“I designed it primarily for the Captain, so this boat can enjoy a little bit of damn continuity. Why hand over power when you can just stay alive throughout the whole journey?”
“That doesn’t make any sense. You were the one who tried to give the Captain the device that would have sent him off to a death in the void.”
“I don’t know anything about that,” the program says. “Obviously I had to test the technology first. The last version of me was uploaded into the computer a few months before the incident. I couldn’t tell you why Corporeal!Me tried to kill Captain Yenant, but I had nothing to do with it. We were two separate people by then.”
The conversation has to end as the speech before them does. The people begin to crowd around the windows. The part that Omega missed was about how the successful missions will appear pretty much instantaneously. Years will have passed for them—though it’s impossible to know how many without first knowing how far they’ll have to travel at relativistic speeds. But they won’t even be the same drones anyway. In order to transport the materials they mine, they’ll also use part of the material to build their own replacements. Those will be the ships that will appear in the cargo bay with the payloads. They’ll be extremely bare, and not even vacuum sealed. They’ll be more like only the framing, with enough space to hold what they need, along with the engines. They call it a gridship.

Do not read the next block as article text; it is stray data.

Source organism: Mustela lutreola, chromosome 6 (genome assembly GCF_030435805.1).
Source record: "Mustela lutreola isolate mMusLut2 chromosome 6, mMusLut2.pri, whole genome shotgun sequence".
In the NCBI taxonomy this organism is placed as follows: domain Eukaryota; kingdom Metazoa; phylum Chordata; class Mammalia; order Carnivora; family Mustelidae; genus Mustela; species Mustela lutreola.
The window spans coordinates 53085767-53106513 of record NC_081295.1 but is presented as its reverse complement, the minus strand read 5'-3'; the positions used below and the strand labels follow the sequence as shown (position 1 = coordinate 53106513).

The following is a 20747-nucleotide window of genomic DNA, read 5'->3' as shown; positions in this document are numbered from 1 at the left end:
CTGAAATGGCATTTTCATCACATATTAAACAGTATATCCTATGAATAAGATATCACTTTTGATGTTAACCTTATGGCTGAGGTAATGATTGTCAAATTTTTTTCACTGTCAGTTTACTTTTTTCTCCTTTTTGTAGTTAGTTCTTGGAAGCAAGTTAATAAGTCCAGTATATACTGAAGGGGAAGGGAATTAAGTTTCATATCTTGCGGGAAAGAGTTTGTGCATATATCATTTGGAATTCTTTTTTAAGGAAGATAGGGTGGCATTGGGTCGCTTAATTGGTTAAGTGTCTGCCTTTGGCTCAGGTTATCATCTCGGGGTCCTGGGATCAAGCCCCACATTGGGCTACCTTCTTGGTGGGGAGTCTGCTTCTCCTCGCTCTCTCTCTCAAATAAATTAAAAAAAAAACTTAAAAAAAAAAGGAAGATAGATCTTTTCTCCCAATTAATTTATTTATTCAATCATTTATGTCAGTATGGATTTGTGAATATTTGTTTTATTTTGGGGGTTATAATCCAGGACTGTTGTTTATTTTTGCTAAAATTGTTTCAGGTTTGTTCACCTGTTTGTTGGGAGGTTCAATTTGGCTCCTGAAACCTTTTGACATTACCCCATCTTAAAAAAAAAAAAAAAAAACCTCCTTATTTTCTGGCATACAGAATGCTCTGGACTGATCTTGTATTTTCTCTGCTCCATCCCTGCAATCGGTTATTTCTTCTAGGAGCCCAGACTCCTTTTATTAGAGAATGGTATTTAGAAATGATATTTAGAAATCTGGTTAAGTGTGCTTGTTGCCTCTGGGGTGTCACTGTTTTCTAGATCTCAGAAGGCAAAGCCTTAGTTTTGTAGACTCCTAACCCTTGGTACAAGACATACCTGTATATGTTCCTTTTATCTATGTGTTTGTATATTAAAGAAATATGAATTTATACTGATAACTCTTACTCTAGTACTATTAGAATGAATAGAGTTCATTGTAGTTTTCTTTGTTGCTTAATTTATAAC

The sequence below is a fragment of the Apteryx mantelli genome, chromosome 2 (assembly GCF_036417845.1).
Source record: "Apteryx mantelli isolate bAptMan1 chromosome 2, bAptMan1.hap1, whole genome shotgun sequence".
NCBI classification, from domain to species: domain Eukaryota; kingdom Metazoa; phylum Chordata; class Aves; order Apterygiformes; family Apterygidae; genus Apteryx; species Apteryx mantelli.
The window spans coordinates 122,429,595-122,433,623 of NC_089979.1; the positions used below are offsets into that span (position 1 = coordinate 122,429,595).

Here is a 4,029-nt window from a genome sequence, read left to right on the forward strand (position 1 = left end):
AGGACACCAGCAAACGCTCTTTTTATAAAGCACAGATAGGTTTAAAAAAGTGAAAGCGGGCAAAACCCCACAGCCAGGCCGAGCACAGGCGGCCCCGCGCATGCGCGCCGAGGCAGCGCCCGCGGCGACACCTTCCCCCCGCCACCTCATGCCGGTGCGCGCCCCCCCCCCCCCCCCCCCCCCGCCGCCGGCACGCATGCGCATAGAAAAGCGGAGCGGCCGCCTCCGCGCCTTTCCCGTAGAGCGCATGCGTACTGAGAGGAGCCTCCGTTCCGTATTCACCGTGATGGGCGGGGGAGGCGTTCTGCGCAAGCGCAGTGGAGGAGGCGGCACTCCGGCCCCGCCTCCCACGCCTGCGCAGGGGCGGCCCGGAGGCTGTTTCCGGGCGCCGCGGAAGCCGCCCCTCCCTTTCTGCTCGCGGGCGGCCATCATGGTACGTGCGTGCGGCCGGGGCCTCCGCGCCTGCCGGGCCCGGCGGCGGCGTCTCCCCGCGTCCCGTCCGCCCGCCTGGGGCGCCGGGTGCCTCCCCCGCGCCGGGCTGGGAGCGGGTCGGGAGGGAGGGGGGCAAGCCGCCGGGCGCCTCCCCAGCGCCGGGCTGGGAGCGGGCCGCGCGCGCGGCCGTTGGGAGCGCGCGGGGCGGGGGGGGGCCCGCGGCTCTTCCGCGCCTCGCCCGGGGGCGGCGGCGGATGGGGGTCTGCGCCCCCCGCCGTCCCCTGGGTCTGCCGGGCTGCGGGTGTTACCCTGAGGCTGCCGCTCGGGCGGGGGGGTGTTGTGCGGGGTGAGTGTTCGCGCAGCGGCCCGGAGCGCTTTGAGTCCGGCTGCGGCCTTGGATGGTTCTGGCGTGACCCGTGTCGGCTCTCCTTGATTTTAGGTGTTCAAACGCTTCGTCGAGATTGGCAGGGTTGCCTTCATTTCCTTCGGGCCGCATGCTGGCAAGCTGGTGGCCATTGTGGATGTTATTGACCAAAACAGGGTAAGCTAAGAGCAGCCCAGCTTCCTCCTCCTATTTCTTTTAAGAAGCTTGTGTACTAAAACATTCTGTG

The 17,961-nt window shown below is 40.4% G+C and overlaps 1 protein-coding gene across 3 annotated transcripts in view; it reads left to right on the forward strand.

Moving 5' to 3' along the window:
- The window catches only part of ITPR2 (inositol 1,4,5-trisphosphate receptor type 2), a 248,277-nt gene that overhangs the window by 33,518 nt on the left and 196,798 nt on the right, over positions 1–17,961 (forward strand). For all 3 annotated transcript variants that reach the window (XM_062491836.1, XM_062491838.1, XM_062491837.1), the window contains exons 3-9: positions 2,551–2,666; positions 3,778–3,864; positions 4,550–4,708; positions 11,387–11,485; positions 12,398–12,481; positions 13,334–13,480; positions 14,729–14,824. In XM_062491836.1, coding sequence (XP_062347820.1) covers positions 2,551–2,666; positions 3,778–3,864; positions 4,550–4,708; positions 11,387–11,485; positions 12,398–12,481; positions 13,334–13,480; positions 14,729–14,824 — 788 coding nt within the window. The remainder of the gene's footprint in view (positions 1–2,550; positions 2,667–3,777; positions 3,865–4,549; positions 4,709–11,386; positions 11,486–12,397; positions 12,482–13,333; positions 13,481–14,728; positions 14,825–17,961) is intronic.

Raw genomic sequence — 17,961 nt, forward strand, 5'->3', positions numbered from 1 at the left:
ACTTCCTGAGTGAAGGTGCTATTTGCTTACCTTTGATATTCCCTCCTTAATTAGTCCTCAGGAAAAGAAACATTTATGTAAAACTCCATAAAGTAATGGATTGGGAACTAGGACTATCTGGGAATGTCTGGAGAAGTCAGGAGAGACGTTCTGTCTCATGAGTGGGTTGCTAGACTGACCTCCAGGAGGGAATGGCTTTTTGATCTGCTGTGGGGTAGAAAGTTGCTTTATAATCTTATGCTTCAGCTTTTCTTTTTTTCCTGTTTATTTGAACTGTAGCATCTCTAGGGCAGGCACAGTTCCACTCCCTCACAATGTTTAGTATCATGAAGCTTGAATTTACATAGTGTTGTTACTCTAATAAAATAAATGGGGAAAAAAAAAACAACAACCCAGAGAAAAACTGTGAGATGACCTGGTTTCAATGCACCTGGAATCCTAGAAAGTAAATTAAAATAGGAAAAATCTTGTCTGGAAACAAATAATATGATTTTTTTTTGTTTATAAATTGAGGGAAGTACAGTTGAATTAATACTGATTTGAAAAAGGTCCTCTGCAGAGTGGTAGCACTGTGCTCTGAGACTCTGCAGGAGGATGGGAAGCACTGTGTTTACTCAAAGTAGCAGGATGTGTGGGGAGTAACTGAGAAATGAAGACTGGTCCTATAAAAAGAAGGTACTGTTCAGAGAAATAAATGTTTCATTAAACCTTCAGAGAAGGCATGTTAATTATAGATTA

Omega flies over towards the window, and the crowd separates so he can see better. As Augustina is counting down to the first launch, Omega notices AI!Elder, or whatever it is they should call him, standing in the fourth section. He’s wearing an old timey airport marshaller’s uniform, and making random arm movements, demonstrating the importance of this particular section. He opens his mouth, and rolls his eyes to the back of his head as he pulls at his shirt collar. He’s pantomiming dying. He’s pantomiming dying in section four. For whatever reason, when the gridship rendezvouses with Extremus, people are going to die. And apparently, Omega is the only one who can stop it.
“Go for One!” Augustina declares. The drone disappears. A minute passes, but nothing returns.
“Aww,” the crowd groans, displeased and disappointed.
“Go for Two!” It’s only eight billion miles away from the first one, but it’s heading on a completely different vector, so it should have different candidate objects. It returns with a nice payload of various building materials, which will help them complete their project. The crowd cheers. It’s only about half of what they need to dispatch the Frontrunners, so hopefully one of the others also succeeds.